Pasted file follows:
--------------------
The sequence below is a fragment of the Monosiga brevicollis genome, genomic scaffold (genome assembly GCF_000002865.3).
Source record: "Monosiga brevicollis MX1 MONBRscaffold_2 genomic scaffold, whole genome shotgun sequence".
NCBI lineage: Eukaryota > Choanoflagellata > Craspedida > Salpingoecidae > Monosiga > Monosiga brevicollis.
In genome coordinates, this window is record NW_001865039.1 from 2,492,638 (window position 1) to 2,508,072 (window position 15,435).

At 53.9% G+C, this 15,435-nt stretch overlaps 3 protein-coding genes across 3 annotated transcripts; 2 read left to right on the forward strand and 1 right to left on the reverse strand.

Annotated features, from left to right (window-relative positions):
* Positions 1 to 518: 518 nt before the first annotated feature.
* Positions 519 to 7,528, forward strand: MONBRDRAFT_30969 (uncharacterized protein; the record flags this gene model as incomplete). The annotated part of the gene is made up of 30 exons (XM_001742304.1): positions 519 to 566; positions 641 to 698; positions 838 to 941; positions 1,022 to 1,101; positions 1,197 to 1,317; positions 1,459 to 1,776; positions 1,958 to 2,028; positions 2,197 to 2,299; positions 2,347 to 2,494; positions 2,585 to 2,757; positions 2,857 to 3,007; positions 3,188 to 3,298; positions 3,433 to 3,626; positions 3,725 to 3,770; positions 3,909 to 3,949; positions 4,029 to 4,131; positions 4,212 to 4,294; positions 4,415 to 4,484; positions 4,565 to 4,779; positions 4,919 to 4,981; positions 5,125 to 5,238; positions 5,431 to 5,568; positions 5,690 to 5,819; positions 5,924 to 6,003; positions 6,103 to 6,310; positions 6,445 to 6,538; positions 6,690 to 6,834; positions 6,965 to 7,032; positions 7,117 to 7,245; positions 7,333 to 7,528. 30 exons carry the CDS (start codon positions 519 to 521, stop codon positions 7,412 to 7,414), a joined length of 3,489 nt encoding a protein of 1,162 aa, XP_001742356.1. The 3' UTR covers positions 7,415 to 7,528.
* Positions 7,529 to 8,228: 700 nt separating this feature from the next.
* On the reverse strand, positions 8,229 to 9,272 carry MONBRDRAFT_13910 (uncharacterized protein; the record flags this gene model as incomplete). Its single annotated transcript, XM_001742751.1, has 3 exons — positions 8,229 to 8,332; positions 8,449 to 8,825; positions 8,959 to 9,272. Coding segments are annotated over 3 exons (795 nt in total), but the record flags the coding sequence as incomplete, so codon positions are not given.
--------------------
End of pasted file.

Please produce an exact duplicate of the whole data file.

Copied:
The sequence below is a fragment of the Monosiga brevicollis genome, genomic scaffold (genome assembly GCF_000002865.3).
Source record: "Monosiga brevicollis MX1 MONBRscaffold_2 genomic scaffold, whole genome shotgun sequence".
NCBI lineage: Eukaryota > Choanoflagellata > Craspedida > Salpingoecidae > Monosiga > Monosiga brevicollis.
In genome coordinates, this window is record NW_001865039.1 from 2,492,638 (window position 1) to 2,508,072 (window position 15,435).

At 53.9% G+C, this 15,435-nt stretch overlaps 3 protein-coding genes across 3 annotated transcripts; 2 read left to right on the forward strand and 1 right to left on the reverse strand.

Annotated features, from left to right (window-relative positions):
* Positions 1 to 518: 518 nt before the first annotated feature.
* Positions 519 to 7,528, forward strand: MONBRDRAFT_30969 (uncharacterized protein; the record flags this gene model as incomplete). The annotated part of the gene is made up of 30 exons (XM_001742304.1): positions 519 to 566; positions 641 to 698; positions 838 to 941; positions 1,022 to 1,101; positions 1,197 to 1,317; positions 1,459 to 1,776; positions 1,958 to 2,028; positions 2,197 to 2,299; positions 2,347 to 2,494; positions 2,585 to 2,757; positions 2,857 to 3,007; positions 3,188 to 3,298; positions 3,433 to 3,626; positions 3,725 to 3,770; positions 3,909 to 3,949; positions 4,029 to 4,131; positions 4,212 to 4,294; positions 4,415 to 4,484; positions 4,565 to 4,779; positions 4,919 to 4,981; positions 5,125 to 5,238; positions 5,431 to 5,568; positions 5,690 to 5,819; positions 5,924 to 6,003; positions 6,103 to 6,310; positions 6,445 to 6,538; positions 6,690 to 6,834; positions 6,965 to 7,032; positions 7,117 to 7,245; positions 7,333 to 7,528. 30 exons carry the CDS (start codon positions 519 to 521, stop codon positions 7,412 to 7,414), a joined length of 3,489 nt encoding a protein of 1,162 aa, XP_001742356.1. The 3' UTR covers positions 7,415 to 7,528.
* Positions 7,529 to 8,228: 700 nt separating this feature from the next.
* On the reverse strand, positions 8,229 to 9,272 carry MONBRDRAFT_13910 (uncharacterized protein; the record flags this gene model as incomplete). Its single annotated transcript, XM_001742751.1, has 3 exons — positions 8,229 to 8,332; positions 8,449 to 8,825; positions 8,959 to 9,272. Coding segments are annotated over 3 exons (795 nt in total), but the record flags the coding sequence as incomplete, so codon positions are not given.